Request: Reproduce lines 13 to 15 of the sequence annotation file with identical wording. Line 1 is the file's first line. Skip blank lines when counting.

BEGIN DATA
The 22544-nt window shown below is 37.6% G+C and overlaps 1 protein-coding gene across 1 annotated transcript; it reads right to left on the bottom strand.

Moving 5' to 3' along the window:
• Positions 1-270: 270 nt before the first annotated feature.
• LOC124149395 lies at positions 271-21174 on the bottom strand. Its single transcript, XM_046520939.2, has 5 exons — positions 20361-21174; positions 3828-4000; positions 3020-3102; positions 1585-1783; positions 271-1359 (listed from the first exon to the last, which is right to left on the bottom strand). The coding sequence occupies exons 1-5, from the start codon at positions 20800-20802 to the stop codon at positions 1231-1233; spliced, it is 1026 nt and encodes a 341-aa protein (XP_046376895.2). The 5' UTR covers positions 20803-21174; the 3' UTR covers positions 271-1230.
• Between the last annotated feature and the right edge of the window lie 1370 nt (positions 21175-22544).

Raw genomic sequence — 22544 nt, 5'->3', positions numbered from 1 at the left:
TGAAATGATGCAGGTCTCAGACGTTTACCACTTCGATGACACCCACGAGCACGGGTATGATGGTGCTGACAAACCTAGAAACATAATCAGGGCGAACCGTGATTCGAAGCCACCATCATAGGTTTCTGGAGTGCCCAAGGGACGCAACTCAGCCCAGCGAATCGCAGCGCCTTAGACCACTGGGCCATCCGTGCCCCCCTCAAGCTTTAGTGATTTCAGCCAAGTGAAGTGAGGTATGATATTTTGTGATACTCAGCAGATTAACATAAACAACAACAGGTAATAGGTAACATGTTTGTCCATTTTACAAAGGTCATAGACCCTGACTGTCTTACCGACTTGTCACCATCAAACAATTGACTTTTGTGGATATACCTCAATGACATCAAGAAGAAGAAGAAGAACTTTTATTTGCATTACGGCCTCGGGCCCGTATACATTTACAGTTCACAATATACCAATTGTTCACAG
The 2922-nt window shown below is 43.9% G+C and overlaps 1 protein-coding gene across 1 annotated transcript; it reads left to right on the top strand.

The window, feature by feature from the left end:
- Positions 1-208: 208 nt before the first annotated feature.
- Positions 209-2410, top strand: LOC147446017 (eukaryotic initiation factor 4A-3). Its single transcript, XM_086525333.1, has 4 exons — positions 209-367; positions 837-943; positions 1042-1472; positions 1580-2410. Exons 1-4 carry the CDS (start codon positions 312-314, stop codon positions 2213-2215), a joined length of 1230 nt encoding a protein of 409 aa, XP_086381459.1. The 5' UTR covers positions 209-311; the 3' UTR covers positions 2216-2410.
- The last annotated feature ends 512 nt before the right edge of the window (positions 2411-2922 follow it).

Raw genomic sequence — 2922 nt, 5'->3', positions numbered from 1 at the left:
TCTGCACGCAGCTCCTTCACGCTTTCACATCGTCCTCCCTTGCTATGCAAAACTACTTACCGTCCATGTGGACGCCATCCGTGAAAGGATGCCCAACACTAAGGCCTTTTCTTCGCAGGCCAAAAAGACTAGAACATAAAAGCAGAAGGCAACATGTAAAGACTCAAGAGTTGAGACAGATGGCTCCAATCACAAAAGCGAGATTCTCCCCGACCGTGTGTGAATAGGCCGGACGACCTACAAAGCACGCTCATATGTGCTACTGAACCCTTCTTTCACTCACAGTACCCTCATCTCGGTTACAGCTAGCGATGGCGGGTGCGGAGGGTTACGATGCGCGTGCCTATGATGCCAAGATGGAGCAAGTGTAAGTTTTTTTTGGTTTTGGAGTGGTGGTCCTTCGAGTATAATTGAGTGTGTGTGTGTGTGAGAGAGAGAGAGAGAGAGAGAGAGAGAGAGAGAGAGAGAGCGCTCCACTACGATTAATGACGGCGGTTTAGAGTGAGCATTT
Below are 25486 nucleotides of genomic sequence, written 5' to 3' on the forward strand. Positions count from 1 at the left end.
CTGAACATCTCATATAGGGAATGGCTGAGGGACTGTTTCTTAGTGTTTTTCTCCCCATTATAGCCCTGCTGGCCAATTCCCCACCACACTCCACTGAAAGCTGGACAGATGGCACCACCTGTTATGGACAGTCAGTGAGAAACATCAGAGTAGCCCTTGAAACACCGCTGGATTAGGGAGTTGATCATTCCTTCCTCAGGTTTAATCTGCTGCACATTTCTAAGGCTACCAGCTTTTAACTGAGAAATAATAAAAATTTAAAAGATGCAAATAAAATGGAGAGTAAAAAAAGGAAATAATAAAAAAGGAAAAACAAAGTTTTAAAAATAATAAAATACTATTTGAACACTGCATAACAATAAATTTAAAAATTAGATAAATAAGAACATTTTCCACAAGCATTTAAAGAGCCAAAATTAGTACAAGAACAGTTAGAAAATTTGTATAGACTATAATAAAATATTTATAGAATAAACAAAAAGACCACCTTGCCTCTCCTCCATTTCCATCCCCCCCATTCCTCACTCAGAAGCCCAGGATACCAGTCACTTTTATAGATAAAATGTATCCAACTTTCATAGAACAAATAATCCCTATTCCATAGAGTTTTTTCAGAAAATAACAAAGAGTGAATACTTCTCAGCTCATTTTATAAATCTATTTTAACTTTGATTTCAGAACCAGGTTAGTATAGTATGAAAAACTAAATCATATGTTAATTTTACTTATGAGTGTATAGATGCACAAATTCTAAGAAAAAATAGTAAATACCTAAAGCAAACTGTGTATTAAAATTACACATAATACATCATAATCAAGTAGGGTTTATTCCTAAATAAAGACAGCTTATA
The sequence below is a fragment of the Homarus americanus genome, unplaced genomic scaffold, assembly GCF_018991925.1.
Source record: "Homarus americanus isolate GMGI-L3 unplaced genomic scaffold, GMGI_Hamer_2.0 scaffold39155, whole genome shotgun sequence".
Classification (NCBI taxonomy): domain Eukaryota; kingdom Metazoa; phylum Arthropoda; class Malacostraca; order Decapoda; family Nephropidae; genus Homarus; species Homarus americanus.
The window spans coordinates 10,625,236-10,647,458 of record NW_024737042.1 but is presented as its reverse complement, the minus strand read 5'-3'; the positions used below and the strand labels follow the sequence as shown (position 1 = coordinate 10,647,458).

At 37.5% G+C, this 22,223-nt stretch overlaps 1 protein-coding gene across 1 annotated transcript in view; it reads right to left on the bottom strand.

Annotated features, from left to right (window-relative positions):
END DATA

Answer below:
Raw genomic sequence — 2922 nt, 5'->3', positions numbered from 1 at the left:
TCTGCACGCAGCTCCTTCACGCTTTCACATCGTCCTCCCTTGCTATGCAAAACTACTTACCGTCCATGTGGACGCCATCCGTGAAAGGATGCCCAACACTAAGGCCTTTTCTTCGCAGGCCAAAAAGACTAGAACATAAAAGCAGAAGGCAACATGTAAAGACTCAAGAGTTGAGACAGATGGCTCCAATCACAAAAGCGAGATTCTCCCCGACCGTGTGTGAATAGGCCGGACGACCTACAAAGCACGCTCATATGTGCTACTGAACCCTTCTTTCACTCACAGTACCCTCATCTCGGTTACAGCTAGCGATGGCGGGTGCGGAGGGTTACGATGCGCGTGCCTATGATGCCAAGATGGAGCAAGTGTAAGTTTTTTTTGGTTTTGGAGTGGTGGTCCTTCGAGTATAATTGAGTGTGTGTGTGTGTGAGAGAGAGAGAGAGAGAGAGAGAGAGAGAGAGAGAGAGAGCGCTCCACTACGATTAATGACGGCGGTTTAGAGTGAGCATTT
Below are 25486 nucleotides of genomic sequence, written 5' to 3' on the forward strand. Positions count from 1 at the left end.